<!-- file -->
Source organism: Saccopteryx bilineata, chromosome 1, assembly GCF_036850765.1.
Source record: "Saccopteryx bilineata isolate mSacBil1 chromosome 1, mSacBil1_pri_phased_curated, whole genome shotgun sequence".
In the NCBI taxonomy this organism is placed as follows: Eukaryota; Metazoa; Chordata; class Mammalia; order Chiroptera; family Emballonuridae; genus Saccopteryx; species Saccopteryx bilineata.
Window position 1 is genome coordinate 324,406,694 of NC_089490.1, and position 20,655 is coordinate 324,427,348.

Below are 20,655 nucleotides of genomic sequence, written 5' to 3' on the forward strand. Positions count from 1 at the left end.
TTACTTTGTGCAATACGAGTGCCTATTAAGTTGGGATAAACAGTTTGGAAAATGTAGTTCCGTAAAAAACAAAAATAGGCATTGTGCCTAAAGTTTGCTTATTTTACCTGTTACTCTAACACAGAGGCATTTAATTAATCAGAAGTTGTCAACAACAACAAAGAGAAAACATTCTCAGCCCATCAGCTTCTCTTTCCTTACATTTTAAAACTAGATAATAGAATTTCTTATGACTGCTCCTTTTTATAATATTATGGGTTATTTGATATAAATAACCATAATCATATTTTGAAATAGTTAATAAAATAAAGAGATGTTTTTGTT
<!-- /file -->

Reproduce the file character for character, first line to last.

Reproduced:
Source organism: Saccopteryx bilineata, chromosome 1, assembly GCF_036850765.1.
Source record: "Saccopteryx bilineata isolate mSacBil1 chromosome 1, mSacBil1_pri_phased_curated, whole genome shotgun sequence".
In the NCBI taxonomy this organism is placed as follows: Eukaryota; Metazoa; Chordata; class Mammalia; order Chiroptera; family Emballonuridae; genus Saccopteryx; species Saccopteryx bilineata.
Window position 1 is genome coordinate 324,406,694 of NC_089490.1, and position 20,655 is coordinate 324,427,348.

Below are 20,655 nucleotides of genomic sequence, written 5' to 3' on the forward strand. Positions count from 1 at the left end.
TTACTTTGTGCAATACGAGTGCCTATTAAGTTGGGATAAACAGTTTGGAAAATGTAGTTCCGTAAAAAACAAAAATAGGCATTGTGCCTAAAGTTTGCTTATTTTACCTGTTACTCTAACACAGAGGCATTTAATTAATCAGAAGTTGTCAACAACAACAAAGAGAAAACATTCTCAGCCCATCAGCTTCTCTTTCCTTACATTTTAAAACTAGATAATAGAATTTCTTATGACTGCTCCTTTTTATAATATTATGGGTTATTTGATATAAATAACCATAATCATATTTTGAAATAGTTAATAAAATAAAGAGATGTTTTTGTT